Second Thessalonians seems to have been written shortly after 1 Thessalonians, in response to some follow-up questions the church had for Paul based on his former letter. Given the travel time between Thessalonica and Corinth, where Paul wrote the first letter (compare Acts 17:15; 18:5 with 1 Thessalonians 3:1-6), it is likely that Timothy could have delivered 1 Thessalonians and returned to Paul with their questions in just a couple of months, so A.D 51 or 52 is the probable timeframe.
As with the first letter, Paul included Silvanus and Timothy in his greeting, as they were instrumental in getting the Macedonian churches started (Thessalonica, Berea, and others). It seems the specific reason for their letter was that the Thessalonians had received information that pretended to come from Paul, contradicting what he had previously taught them about the end times, specifically the coming Great Tribulation and satanic world ruler. Paul wrote this letter to remind them of his former teachings and to clarify a few other matters.
Chapter one begins with a similar theme as in 1 Thessalonians – Paul’s prayer of thanksgiving for the believers’ continued growth and public faith (2 Thessalonians 1:3-4). In 1 Thessalonians Paul did not find it necessary to tell others about the Thessalonian believers, because their reputation preceded him wherever he went (1 Thessalonians 1:7-10). In this letter he said that he was able to “boast” about them “in the churches of God” because of how they were persevering “in all the persecutions and afflictions” that they had to endure. Similar to other passages in his later writings, Paul noted that present suffering prepares believers for the coming kingdom, where someday we will find our “rest” (2 Thessalonians 1:5-7). 1 He also reminded them that God will “repay with affliction those who afflict” them. One wonders if Paul often thought of the many psalms in which David called to the Lord to deliver him from his enemies and encouraged his readers, “Do not fret when wicked men seem to succeed!” (Psalm 37:1)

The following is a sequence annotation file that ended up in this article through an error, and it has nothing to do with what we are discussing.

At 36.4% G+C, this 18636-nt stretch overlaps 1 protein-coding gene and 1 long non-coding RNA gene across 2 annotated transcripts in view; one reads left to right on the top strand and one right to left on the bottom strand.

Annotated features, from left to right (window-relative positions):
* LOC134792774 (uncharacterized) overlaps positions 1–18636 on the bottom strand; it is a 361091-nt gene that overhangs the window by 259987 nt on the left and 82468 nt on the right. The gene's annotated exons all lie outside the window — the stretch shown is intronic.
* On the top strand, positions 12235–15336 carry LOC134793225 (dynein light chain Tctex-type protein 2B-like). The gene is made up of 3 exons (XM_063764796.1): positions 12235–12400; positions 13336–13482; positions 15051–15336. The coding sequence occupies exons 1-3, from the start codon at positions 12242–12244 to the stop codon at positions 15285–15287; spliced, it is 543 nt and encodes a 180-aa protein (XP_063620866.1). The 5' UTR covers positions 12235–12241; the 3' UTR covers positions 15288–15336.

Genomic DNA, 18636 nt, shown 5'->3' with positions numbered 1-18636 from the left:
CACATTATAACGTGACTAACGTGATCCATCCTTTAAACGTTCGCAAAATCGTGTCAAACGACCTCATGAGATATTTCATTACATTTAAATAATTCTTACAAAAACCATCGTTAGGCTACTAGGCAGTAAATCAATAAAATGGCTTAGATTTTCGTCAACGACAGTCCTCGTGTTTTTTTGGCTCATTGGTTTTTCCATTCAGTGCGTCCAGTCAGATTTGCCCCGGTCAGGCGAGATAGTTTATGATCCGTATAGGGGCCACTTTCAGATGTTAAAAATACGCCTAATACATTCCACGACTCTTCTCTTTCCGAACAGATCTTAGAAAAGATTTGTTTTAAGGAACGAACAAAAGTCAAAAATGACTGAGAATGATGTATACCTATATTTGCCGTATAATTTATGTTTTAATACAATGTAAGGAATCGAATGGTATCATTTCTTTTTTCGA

Paul greatly looked forward to the day when Jesus would finally return as judge. Paul had already noted that those who afflict Christians “are displeasing to God and are opposed to all people…[and] constantly fill up their measure of sins” (1 Thessalonians 2:15-16). These, he wrote again, “will undergo eternal destruction” (2 Thessalonians 1:9). Specifically, and most importantly to Paul, they would forever be “away from the presence of the Lord,” the presence he so greatly anticipated (1 Thessalonians 1:10; 2:19; 3:13; 4:17; 5:23). Paul’s greatest prayer for his Thessalonian friends was that they would be worthy of the Savior at his coming, something Paul was convinced God himself would make sure of (2 Thessalonians 1:11-12; 1 Thessalonians 5:23-24).
- The Millennial / Messianic Kingdom described in terms of rest is a major aspect of the book of Hebrews. ↩